The Market Works

1 August 2012
The Market Works - Featured image

“If you are offered free fruit and vegetables at the market, you know they will be rotten. If you want fresh produce, then you have to pay for it.”

This observation from a Kenyan mother describes in a nutshell why millions of parents in slums across the developing world choose to forego free public education and send their children to low-cost private schools.

Ground-breaking research from Dr Pauline Dixon, Director of Research at the EG West Centre at Newcastle University in Britain, has contradicted conventional wisdom that private education is the sole province of the elite.

Private schools exist in the poorest communities in the world. They are better than public schools. And they are enormously popular.

Dixon’s research began in Hyderabad, India in 2003 and initially consisted of her and her team mapping in detail the Bandlaguda, Bhadurpura and Charminar slums of which there are 800,000 inhabitants over 19 square miles. They then walked down every road, laneway and alleyway and marked on their map every school they came across. Following this, they conducted in-depth interviews, observations and research into each school.

What they found was staggering.

Despite the slum being desperately poor, 60 per cent of the schools were private and charged fees. These private institutions serviced 250,000 children from nursery school to class 10 (children from five to 15 years old). In subsequent years, Dixon’s research reached similar conclusions in other slums in India and impoverished communities in Nigeria, Ghana, Kenya and China.

Typically, enrolment at the institutions examined by Dixon had fees of between 2-4 British pounds per month. Put another way, school fees constituted approximately six per cent of an auto-rickshaw driver’s wages. And 80 to 90 per cent of the private schools were operated by an individual proprietor.

Significantly, many of these private schools are unregistered, meaning students that attend them aren’t included in official education statistics. For example, in Lagos state in Nigeria, Dixon’s research found that 577,024 children-a third of all students-were being educated in unrecognised private schools. However, according to the Nigerian government, these children are not attending school.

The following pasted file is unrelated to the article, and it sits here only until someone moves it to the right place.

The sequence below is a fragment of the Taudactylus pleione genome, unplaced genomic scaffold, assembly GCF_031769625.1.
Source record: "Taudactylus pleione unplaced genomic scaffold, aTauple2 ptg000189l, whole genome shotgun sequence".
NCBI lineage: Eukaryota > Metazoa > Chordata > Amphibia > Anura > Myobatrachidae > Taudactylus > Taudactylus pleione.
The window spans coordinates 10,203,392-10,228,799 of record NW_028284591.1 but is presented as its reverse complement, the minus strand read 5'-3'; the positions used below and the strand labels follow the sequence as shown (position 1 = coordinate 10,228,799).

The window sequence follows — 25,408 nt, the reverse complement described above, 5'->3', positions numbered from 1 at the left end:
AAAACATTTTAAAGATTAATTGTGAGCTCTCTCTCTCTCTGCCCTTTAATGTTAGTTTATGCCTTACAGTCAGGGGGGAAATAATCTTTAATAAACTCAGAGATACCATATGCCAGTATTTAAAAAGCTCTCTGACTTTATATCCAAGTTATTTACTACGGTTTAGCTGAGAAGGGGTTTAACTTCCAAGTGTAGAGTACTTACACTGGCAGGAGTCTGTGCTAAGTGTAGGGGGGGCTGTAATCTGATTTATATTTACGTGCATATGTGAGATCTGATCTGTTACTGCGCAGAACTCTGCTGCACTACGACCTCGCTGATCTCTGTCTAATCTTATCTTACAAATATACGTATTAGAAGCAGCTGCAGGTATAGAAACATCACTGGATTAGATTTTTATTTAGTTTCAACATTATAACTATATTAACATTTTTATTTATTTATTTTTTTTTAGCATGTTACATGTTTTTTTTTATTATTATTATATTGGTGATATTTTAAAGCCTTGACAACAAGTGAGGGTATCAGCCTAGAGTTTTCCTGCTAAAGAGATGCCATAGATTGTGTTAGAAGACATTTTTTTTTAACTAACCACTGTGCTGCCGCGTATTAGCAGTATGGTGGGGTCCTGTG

Estimates from the international community on how many children don’t attend school hover between 100 and 130 million. However, these figures are brought into question by Dixon’s research. Though admitting that it is difficult to put a figure on the number of children attending unrecognised schools worldwide, Dixon says, ‘In my view there are millions of children not in official statistics that are going to low cost unrecognised schools in India and Africa.’

Although many would claim that unregistered and unrecognised schools would surely be of a lower quality than the government schools operating alongside them, the opposite is the case.

Dixon’s research found that teachers in private schools spent more time teaching. They were better trained and more motivated. Teachers in government schools in the areas where her research focused were at best simply supervising the class, or at worst could be found reading newspapers, idly eating nuts, drunk, or not supervising at all. This is despite the fact that teachers in private schools are paid approximately one third of those in public schools.

In addition, private schools were more likely to have drinking water, electricity, blackboards, and other learning equipment. And perhaps most surprisingly of all, class sizes in private schools were half the size of those in public schools.